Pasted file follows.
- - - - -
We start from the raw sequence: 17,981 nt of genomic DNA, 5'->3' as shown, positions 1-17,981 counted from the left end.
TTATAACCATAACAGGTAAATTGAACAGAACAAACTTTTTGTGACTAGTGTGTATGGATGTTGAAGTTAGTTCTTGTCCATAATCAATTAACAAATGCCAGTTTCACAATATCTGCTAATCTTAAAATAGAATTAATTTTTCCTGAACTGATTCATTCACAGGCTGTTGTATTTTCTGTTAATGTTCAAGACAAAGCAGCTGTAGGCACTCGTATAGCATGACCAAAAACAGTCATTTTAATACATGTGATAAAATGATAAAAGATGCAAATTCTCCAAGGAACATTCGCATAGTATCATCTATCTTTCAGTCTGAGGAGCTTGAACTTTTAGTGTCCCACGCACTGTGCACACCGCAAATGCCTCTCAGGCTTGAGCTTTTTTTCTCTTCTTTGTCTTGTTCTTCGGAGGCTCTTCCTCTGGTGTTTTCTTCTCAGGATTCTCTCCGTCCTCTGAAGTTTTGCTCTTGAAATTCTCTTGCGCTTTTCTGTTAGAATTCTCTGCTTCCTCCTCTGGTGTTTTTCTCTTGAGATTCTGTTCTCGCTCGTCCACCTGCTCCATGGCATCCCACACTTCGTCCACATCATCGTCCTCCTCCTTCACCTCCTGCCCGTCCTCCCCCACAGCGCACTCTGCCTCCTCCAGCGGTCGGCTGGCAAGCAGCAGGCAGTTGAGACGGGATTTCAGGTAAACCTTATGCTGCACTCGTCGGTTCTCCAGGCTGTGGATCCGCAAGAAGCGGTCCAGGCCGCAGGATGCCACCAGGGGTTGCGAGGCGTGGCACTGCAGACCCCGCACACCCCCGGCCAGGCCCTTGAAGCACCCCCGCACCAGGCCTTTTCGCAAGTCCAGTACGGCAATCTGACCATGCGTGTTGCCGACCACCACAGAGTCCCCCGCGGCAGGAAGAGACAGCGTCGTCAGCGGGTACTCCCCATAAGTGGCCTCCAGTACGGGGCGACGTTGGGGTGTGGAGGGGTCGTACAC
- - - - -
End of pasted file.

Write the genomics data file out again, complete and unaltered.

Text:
We start from the raw sequence: 17,981 nt of genomic DNA, 5'->3' as shown, positions 1-17,981 counted from the left end.
TTATAACCATAACAGGTAAATTGAACAGAACAAACTTTTTGTGACTAGTGTGTATGGATGTTGAAGTTAGTTCTTGTCCATAATCAATTAACAAATGCCAGTTTCACAATATCTGCTAATCTTAAAATAGAATTAATTTTTCCTGAACTGATTCATTCACAGGCTGTTGTATTTTCTGTTAATGTTCAAGACAAAGCAGCTGTAGGCACTCGTATAGCATGACCAAAAACAGTCATTTTAATACATGTGATAAAATGATAAAAGATGCAAATTCTCCAAGGAACATTCGCATAGTATCATCTATCTTTCAGTCTGAGGAGCTTGAACTTTTAGTGTCCCACGCACTGTGCACACCGCAAATGCCTCTCAGGCTTGAGCTTTTTTTCTCTTCTTTGTCTTGTTCTTCGGAGGCTCTTCCTCTGGTGTTTTCTTCTCAGGATTCTCTCCGTCCTCTGAAGTTTTGCTCTTGAAATTCTCTTGCGCTTTTCTGTTAGAATTCTCTGCTTCCTCCTCTGGTGTTTTTCTCTTGAGATTCTGTTCTCGCTCGTCCACCTGCTCCATGGCATCCCACACTTCGTCCACATCATCGTCCTCCTCCTTCACCTCCTGCCCGTCCTCCCCCACAGCGCACTCTGCCTCCTCCAGCGGTCGGCTGGCAAGCAGCAGGCAGTTGAGACGGGATTTCAGGTAAACCTTATGCTGCACTCGTCGGTTCTCCAGGCTGTGGATCCGCAAGAAGCGGTCCAGGCCGCAGGATGCCACCAGGGGTTGCGAGGCGTGGCACTGCAGACCCCGCACACCCCCGGCCAGGCCCTTGAAGCACCCCCGCACCAGGCCTTTTCGCAAGTCCAGTACGGCAATCTGACCATGCGTGTTGCCGACCACCACAGAGTCCCCCGCGGCAGGAAGAGACAGCGTCGTCAGCGGGTACTCCCCATAAGTGGCCTCCAGTACGGGGCGACGTTGGGGTGTGGAGGGGTCGTACAC